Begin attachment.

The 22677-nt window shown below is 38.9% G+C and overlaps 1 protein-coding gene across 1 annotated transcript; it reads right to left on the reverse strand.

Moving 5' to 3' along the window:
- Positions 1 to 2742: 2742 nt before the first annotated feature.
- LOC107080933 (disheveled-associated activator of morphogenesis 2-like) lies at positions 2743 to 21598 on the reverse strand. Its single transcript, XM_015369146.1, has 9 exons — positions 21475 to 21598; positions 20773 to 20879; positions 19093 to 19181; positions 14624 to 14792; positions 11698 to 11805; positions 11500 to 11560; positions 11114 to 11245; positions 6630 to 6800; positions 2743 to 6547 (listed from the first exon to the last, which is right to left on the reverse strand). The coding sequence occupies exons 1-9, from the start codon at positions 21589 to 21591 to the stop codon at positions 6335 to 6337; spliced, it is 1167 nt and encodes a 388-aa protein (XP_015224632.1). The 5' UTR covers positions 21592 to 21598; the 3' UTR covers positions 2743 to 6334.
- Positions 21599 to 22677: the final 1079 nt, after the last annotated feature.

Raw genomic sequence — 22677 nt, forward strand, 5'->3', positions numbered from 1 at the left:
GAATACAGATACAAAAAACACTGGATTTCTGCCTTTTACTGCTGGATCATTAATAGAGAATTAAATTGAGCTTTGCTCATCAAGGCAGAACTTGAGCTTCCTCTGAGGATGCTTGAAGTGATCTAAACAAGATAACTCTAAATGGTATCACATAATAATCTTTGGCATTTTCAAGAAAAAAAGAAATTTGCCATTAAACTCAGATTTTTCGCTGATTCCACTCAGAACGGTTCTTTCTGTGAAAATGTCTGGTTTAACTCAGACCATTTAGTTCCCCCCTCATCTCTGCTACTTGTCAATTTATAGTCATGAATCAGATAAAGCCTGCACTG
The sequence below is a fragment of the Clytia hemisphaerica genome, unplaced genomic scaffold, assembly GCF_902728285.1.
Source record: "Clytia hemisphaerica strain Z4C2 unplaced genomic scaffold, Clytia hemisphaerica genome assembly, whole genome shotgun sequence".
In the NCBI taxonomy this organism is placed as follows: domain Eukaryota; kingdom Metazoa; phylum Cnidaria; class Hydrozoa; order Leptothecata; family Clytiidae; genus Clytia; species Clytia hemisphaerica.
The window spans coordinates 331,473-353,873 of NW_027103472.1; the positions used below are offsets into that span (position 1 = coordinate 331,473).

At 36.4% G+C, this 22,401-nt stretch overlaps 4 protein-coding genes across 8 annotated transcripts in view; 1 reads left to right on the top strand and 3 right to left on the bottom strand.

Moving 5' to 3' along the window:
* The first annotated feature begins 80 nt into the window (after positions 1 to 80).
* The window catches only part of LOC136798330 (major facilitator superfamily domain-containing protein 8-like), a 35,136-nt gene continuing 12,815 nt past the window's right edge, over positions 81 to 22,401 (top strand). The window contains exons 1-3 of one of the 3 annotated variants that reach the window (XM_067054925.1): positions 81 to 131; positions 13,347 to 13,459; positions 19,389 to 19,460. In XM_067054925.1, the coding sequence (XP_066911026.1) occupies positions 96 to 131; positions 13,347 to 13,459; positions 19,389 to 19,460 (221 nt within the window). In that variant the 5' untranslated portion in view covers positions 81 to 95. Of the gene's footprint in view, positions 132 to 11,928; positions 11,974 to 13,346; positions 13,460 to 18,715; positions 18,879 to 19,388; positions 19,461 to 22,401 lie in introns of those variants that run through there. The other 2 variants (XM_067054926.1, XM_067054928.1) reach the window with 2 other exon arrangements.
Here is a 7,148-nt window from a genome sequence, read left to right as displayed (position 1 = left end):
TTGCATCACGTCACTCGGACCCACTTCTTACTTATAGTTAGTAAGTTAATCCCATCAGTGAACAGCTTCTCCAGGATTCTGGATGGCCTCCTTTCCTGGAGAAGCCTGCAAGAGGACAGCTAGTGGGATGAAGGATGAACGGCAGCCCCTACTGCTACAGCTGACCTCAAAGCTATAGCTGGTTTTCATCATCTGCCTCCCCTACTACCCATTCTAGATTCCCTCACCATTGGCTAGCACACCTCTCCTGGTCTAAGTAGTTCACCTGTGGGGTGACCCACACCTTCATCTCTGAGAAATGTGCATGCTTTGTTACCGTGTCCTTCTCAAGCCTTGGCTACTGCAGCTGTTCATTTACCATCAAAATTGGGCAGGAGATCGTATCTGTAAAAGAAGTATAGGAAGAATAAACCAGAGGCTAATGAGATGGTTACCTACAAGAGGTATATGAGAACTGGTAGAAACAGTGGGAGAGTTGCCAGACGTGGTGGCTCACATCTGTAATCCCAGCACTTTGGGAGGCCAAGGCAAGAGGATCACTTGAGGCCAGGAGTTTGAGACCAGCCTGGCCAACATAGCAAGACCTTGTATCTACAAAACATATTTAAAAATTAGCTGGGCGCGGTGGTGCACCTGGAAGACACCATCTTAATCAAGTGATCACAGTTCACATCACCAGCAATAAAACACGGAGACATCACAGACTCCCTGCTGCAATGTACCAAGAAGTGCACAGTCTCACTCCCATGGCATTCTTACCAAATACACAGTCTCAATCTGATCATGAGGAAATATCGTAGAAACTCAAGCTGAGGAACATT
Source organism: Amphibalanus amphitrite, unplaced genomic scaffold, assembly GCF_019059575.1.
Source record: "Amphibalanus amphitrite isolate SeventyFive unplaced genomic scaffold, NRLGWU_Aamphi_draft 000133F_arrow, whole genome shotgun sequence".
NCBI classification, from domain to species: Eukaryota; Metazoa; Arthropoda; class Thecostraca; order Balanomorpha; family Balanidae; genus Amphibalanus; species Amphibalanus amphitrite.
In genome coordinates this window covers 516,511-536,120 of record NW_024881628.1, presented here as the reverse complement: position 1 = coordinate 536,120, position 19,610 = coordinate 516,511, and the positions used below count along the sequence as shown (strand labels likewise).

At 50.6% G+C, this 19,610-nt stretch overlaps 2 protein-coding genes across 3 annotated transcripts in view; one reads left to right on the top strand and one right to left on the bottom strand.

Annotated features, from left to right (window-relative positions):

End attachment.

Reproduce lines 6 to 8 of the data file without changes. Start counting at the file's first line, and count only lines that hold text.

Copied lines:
Raw genomic sequence — 22677 nt, forward strand, 5'->3', positions numbered from 1 at the left:
GAATACAGATACAAAAAACACTGGATTTCTGCCTTTTACTGCTGGATCATTAATAGAGAATTAAATTGAGCTTTGCTCATCAAGGCAGAACTTGAGCTTCCTCTGAGGATGCTTGAAGTGATCTAAACAAGATAACTCTAAATGGTATCACATAATAATCTTTGGCATTTTCAAGAAAAAAAGAAATTTGCCATTAAACTCAGATTTTTCGCTGATTCCACTCAGAACGGTTCTTTCTGTGAAAATGTCTGGTTTAACTCAGACCATTTAGTTCCCCCCTCATCTCTGCTACTTGTCAATTTATAGTCATGAATCAGATAAAGCCTGCACTG
The sequence below is a fragment of the Clytia hemisphaerica genome, unplaced genomic scaffold, assembly GCF_902728285.1.